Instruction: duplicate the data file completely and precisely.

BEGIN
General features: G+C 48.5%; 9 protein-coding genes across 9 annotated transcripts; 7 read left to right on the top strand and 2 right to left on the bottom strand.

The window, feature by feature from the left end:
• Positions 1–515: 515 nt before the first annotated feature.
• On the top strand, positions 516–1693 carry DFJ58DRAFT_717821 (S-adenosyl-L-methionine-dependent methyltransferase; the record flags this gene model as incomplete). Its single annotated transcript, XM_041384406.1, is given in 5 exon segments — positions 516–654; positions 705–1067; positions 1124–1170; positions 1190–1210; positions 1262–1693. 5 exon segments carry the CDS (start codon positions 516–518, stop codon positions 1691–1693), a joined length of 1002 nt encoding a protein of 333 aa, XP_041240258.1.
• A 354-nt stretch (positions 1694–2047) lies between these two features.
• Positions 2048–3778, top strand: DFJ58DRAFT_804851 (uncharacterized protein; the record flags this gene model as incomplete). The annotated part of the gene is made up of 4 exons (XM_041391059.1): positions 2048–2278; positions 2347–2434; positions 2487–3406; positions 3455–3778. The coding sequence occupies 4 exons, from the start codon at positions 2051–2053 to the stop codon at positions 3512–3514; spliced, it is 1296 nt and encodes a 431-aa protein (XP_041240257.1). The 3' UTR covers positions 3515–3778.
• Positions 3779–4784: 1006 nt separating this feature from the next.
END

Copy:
General features: G+C 48.5%; 9 protein-coding genes across 9 annotated transcripts; 7 read left to right on the top strand and 2 right to left on the bottom strand.

The window, feature by feature from the left end:
• Positions 1–515: 515 nt before the first annotated feature.
• On the top strand, positions 516–1693 carry DFJ58DRAFT_717821 (S-adenosyl-L-methionine-dependent methyltransferase; the record flags this gene model as incomplete). Its single annotated transcript, XM_041384406.1, is given in 5 exon segments — positions 516–654; positions 705–1067; positions 1124–1170; positions 1190–1210; positions 1262–1693. 5 exon segments carry the CDS (start codon positions 516–518, stop codon positions 1691–1693), a joined length of 1002 nt encoding a protein of 333 aa, XP_041240258.1.
• A 354-nt stretch (positions 1694–2047) lies between these two features.
• Positions 2048–3778, top strand: DFJ58DRAFT_804851 (uncharacterized protein; the record flags this gene model as incomplete). The annotated part of the gene is made up of 4 exons (XM_041391059.1): positions 2048–2278; positions 2347–2434; positions 2487–3406; positions 3455–3778. The coding sequence occupies 4 exons, from the start codon at positions 2051–2053 to the stop codon at positions 3512–3514; spliced, it is 1296 nt and encodes a 431-aa protein (XP_041240257.1). The 3' UTR covers positions 3515–3778.
• Positions 3779–4784: 1006 nt separating this feature from the next.